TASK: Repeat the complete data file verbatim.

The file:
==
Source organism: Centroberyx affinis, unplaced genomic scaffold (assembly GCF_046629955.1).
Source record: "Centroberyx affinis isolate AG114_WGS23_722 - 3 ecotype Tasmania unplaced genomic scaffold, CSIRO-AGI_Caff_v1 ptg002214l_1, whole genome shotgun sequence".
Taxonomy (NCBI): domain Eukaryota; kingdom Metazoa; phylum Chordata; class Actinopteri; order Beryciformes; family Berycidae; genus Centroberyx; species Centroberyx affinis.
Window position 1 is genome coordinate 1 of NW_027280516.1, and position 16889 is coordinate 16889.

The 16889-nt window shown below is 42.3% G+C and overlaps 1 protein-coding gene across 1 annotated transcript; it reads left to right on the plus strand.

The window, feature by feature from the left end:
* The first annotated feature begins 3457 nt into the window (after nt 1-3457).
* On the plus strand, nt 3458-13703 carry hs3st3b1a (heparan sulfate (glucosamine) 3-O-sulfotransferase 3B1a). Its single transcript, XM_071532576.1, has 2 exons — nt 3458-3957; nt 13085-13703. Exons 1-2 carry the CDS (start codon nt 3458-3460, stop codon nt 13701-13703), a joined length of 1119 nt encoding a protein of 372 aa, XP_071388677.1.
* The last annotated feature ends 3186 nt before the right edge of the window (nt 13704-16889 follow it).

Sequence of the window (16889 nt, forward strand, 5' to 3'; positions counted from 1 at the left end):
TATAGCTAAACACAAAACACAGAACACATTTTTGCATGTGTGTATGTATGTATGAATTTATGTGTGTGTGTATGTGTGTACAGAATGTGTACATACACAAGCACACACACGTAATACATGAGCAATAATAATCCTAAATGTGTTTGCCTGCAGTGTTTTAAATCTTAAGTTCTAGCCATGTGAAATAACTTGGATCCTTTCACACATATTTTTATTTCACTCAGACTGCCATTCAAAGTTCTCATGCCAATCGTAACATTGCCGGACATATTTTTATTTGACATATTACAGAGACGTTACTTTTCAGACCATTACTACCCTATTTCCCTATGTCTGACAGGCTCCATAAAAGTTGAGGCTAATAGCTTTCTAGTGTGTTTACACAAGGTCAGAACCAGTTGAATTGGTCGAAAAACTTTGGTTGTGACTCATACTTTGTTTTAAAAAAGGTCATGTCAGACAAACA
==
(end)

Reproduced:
Source organism: Centroberyx affinis, unplaced genomic scaffold (assembly GCF_046629955.1).
Source record: "Centroberyx affinis isolate AG114_WGS23_722 - 3 ecotype Tasmania unplaced genomic scaffold, CSIRO-AGI_Caff_v1 ptg002214l_1, whole genome shotgun sequence".
Taxonomy (NCBI): domain Eukaryota; kingdom Metazoa; phylum Chordata; class Actinopteri; order Beryciformes; family Berycidae; genus Centroberyx; species Centroberyx affinis.
Window position 1 is genome coordinate 1 of NW_027280516.1, and position 16889 is coordinate 16889.

The 16889-nt window shown below is 42.3% G+C and overlaps 1 protein-coding gene across 1 annotated transcript; it reads left to right on the plus strand.

The window, feature by feature from the left end:
* The first annotated feature begins 3457 nt into the window (after nt 1-3457).
* On the plus strand, nt 3458-13703 carry hs3st3b1a (heparan sulfate (glucosamine) 3-O-sulfotransferase 3B1a). Its single transcript, XM_071532576.1, has 2 exons — nt 3458-3957; nt 13085-13703. Exons 1-2 carry the CDS (start codon nt 3458-3460, stop codon nt 13701-13703), a joined length of 1119 nt encoding a protein of 372 aa, XP_071388677.1.
* The last annotated feature ends 3186 nt before the right edge of the window (nt 13704-16889 follow it).

Sequence of the window (16889 nt, forward strand, 5' to 3'; positions counted from 1 at the left end):
TATAGCTAAACACAAAACACAGAACACATTTTTGCATGTGTGTATGTATGTATGAATTTATGTGTGTGTGTATGTGTGTACAGAATGTGTACATACACAAGCACACACACGTAATACATGAGCAATAATAATCCTAAATGTGTTTGCCTGCAGTGTTTTAAATCTTAAGTTCTAGCCATGTGAAATAACTTGGATCCTTTCACACATATTTTTATTTCACTCAGACTGCCATTCAAAGTTCTCATGCCAATCGTAACATTGCCGGACATATTTTTATTTGACATATTACAGAGACGTTACTTTTCAGACCATTACTACCCTATTTCCCTATGTCTGACAGGCTCCATAAAAGTTGAGGCTAATAGCTTTCTAGTGTGTTTACACAAGGTCAGAACCAGTTGAATTGGTCGAAAAACTTTGGTTGTGACTCATACTTTGTTTTAAAAAAGGTCATGTCAGACAAACA